William Godwin is probably more familiar today as the husband of Mary Wollstonecraft, and the father of Mary Shelley, than for his own stature as a radical thinker of the 1790s, in a possibly singular reversal of the usual bias. Unusually, for figures of this period, he can be claimed as a direct ancestor of a modern political ideology; anarchism. Yet, despite inspiring many radical opponents of the contemporary British Tory regime, notable Percy Bysshe Shelley, he himself was ‘not a revolutionary’ as Richard Gough Thomas is quick to acknowledge in his introduction to Godwin and his life (Thomas, p.1). Despite his clear opposition to mass, revolutionary politics, he was later claimed as a founder of his ‘socialist’ tradition by no less than the Russian anarchist revolutionary, Peter Kropotkin, who admitted that ‘he did not give that name to the ideas developed in his remarkable work’ (Thomas, p.141).
Godwin against authority
The work to which Kropotkin referred was Godwin’s monumental, though meandering, Enquiry Concerning Political Justice, which was also the chief source of Shelley’s admiration for the elder radical. Godwin questioned the right of the authorities to rule, on the basis of rational argument, at a time when Edmund Burke could still defend the existing order on the basis that tradition alone could guarantee safety and stability. Even more, divine approval for monarchy and aristocracy was still a widespread notion. It is easy to see how Godwin’s attack on monarchy, in all its guises, his declaration in favour of ‘equality of conditions’, and the rational improvability of human beings, would certainly appeal to those like Shelley who were rebellious minded. Thomas Spence, similarly, published extracts from the Enquiry in his political journals (Thomas, p.18).
Godwin argued that authority was illegitimate, and cannot be conceived as deriving from the consent of the people, because it is:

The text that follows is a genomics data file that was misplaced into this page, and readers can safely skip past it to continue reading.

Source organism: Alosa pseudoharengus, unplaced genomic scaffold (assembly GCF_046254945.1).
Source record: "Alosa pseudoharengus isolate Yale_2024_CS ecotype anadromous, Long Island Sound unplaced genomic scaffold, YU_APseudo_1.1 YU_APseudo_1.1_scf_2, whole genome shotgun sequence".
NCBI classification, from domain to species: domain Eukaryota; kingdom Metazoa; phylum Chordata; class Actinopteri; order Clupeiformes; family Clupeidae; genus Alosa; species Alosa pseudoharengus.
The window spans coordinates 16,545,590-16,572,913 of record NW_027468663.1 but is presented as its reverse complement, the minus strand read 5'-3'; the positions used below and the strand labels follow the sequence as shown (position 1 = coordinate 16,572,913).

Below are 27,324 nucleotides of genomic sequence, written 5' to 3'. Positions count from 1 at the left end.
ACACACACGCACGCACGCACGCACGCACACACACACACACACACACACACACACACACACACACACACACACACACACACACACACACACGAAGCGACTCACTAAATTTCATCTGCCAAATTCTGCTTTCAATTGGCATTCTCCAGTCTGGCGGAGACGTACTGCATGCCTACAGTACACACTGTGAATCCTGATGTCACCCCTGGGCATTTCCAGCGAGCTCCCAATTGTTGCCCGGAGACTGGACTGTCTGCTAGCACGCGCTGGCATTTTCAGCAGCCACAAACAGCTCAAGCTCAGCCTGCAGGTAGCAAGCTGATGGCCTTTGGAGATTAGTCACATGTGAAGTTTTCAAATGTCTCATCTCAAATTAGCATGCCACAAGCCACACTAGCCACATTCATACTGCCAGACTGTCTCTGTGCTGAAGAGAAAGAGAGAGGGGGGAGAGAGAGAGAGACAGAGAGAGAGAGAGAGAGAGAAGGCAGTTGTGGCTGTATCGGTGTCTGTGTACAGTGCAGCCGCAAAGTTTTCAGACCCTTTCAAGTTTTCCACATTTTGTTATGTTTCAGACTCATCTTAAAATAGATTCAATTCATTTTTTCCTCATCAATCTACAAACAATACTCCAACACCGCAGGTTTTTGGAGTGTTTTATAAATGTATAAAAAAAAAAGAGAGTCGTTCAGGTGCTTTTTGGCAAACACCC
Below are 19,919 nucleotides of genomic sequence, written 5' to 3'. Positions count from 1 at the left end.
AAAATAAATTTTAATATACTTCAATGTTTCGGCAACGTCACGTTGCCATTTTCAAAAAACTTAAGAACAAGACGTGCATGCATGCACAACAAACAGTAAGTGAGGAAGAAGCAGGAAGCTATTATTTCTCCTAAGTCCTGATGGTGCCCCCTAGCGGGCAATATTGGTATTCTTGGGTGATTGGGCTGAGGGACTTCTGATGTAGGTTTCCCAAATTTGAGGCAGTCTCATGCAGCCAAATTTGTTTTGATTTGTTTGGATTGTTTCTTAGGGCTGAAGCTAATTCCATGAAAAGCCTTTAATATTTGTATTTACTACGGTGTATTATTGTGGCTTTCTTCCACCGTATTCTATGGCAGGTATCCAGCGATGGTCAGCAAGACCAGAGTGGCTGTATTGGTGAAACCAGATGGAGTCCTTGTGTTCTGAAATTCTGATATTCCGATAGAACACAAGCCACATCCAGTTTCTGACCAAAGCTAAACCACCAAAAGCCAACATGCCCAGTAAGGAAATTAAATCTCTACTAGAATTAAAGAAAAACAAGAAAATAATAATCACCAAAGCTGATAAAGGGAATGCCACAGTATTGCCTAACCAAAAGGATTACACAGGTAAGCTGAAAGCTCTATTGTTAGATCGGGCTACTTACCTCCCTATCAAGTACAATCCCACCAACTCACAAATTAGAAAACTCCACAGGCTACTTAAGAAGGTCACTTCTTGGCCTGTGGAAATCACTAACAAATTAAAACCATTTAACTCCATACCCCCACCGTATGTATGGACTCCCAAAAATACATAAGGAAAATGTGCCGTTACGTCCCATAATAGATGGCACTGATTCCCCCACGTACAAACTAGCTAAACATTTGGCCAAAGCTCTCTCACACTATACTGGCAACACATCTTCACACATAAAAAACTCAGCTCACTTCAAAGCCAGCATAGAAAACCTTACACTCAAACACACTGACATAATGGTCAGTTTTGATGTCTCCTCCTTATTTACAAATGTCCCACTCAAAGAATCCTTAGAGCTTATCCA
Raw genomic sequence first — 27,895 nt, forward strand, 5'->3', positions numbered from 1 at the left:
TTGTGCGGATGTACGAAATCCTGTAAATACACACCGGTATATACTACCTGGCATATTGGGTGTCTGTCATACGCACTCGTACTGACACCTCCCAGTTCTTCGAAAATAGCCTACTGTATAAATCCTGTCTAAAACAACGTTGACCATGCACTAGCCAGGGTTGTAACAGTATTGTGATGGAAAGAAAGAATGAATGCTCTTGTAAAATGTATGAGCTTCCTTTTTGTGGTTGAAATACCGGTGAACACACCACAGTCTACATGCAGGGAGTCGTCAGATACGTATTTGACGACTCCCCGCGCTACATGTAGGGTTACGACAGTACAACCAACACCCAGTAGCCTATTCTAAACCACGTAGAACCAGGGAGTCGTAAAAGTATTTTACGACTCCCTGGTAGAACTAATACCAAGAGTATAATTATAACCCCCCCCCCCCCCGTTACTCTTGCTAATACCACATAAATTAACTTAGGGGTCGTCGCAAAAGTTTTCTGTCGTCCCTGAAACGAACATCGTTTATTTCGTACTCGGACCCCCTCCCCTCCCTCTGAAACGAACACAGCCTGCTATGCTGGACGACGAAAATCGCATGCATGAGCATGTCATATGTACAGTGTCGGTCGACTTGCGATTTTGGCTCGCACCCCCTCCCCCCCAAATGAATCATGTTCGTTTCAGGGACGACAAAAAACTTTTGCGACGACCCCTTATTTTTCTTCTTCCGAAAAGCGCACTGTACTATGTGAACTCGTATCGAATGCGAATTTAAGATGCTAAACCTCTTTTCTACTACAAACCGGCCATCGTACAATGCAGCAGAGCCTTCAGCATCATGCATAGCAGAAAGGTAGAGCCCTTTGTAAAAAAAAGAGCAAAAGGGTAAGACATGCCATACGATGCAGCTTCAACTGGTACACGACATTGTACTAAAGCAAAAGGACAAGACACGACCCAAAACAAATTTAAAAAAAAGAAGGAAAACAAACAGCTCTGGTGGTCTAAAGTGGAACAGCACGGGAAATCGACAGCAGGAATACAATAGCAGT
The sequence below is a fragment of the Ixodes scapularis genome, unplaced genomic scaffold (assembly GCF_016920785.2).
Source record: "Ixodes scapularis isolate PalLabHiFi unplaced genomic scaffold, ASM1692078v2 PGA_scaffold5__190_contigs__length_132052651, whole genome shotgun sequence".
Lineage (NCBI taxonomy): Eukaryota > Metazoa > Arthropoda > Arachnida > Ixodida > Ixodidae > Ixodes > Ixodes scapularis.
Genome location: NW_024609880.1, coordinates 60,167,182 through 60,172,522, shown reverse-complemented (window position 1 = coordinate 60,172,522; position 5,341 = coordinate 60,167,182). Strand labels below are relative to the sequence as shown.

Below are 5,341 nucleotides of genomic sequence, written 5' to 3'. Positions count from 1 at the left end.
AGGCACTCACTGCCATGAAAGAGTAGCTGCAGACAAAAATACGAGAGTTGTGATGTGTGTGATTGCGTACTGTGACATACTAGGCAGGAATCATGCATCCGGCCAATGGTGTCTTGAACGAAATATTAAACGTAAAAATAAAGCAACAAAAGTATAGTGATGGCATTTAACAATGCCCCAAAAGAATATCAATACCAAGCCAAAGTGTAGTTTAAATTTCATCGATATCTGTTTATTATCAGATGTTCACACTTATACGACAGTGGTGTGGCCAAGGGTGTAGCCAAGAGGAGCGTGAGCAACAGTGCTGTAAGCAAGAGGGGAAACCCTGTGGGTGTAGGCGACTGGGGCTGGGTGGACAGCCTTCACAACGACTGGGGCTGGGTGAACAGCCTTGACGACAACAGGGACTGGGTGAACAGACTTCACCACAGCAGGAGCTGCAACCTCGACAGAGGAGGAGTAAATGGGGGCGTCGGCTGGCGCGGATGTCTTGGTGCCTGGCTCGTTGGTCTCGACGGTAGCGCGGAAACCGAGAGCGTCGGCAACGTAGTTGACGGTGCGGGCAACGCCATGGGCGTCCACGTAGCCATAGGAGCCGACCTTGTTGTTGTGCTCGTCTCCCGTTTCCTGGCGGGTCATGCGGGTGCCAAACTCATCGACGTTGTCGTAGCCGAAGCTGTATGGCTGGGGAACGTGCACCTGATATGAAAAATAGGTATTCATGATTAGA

‘impossible for an individual to actually give up the ability to reason ethically – we continue to think, and to hold opinions, even if our behaviour is outwardly obedient … An individual might grant a leader or government the power to tell them what to do but, if that power can be withdrawn the first time the individual disagrees with their orders, said “power” is little more than the right to make suggestions. The true power of government lies in its ability to use force’ (Thomas, p.24).
Government is merely the assertion of force, as Godwin underlines in a trenchant formulation:
‘“I have deeply reflected,” suppose, “upon the nature of virtue, and am convinced that a certain proceeding is incumbent upon me. But the hangman, supported by an act of parliament, assures me I am mistaken”’ (Godwin, Enquiry, p.205).
Unlike many other radicals, Godwin was able to escape the prosecutorial attentions of the authorities, probably because the Enquiry was a large and expensive book, and as a philosophical argument, rather than a political polemic, it was thought not to be quite so dangerous as Tom Paine’s Rights of Man, for example (Thomas p.18). Paine tends to be dismissed as a simplistic writer when comparisons are made with Godwin, but the two deserve to be considered side by side as key figures in the radicalism of the 1790s. Both the Rights of Man and the Enquiry were enthusiastically read and discussed in the various clubs and meetings of the popular radical circles, often referred to as ‘English Jacobins’.
Both these works envisaged an egalitarian society based on small producers, and therefore represent the world of plebeian artisans, where the contradictory relation between capital and labour had not yet fully separated working people from the means of production. Both authors lay considerable emphasis on the importance of reason in public affairs, and saw existing government as a tyrannical imposition upon the natural independence of each individual. In Paine’s phrase: ‘It is time that nations should be rational, and not be governed like animals, for the pleasure of their riders’.There are notable contrasts between their political programmes, however, which might well underline other reasons for the authorities’ relative tolerance of Godwin. Firstly, in Paine, there is a real enthusiasm for an age of revolution that is lacking in the former:
‘Conquest and tyranny, at some earlier period, dispossessed man of his rights, and he is now recovering them. And as the tide of all human affairs has its ebb and flow in directions contrary to each other, so also is it in this. Government founded on a moral theory, on a system of universal peace, on the indefeasible hereditary Rights of Man, is now revolving from west to east by a stronger impulse than the government of the sword revolved from east to west’ (Rights of Man, p.133, original emphasis).
We might quarrel with Paine’s geo-political history here, but his democratic commitments are clear.
Godwin against politics